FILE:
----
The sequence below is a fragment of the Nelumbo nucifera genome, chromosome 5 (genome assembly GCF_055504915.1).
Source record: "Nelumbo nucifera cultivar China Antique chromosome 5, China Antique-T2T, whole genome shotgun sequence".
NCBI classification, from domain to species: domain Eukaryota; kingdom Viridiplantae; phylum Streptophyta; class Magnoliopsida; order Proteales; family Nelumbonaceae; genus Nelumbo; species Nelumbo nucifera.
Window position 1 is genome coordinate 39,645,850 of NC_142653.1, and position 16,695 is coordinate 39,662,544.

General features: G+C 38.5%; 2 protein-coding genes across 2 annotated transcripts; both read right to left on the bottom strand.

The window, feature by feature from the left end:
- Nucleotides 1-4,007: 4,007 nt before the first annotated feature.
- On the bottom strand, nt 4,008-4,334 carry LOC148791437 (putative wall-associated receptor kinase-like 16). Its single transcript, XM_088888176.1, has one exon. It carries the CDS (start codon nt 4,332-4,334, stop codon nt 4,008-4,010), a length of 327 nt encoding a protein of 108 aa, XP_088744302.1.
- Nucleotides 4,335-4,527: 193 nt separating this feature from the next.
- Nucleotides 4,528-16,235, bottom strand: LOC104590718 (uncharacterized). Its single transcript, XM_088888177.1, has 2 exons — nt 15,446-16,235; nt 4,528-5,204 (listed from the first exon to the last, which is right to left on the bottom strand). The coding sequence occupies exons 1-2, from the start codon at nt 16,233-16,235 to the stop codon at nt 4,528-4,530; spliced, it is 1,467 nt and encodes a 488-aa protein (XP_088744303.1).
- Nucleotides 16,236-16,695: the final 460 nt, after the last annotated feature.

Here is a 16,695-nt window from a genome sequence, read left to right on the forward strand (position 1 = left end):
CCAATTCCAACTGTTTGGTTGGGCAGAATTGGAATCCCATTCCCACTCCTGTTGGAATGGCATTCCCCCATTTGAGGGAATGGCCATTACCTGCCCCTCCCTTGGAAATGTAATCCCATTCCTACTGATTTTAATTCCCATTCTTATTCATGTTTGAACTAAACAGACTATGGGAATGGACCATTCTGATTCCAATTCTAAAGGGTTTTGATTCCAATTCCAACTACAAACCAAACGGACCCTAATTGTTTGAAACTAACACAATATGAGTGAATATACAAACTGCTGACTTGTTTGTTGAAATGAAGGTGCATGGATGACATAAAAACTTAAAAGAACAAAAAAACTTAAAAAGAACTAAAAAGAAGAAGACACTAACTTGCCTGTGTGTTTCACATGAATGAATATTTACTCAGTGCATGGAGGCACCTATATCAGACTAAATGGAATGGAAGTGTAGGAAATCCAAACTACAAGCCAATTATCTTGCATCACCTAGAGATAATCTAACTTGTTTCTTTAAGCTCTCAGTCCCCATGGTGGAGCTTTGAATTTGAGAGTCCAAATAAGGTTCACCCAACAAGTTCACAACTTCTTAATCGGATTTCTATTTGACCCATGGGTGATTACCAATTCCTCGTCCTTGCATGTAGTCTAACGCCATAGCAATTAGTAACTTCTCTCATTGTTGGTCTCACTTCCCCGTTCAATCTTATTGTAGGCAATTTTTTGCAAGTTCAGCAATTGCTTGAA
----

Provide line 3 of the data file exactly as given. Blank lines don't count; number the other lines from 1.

NCBI classification, from domain to species: domain Eukaryota; kingdom Viridiplantae; phylum Streptophyta; class Magnoliopsida; order Proteales; family Nelumbonaceae; genus Nelumbo; species Nelumbo nucifera.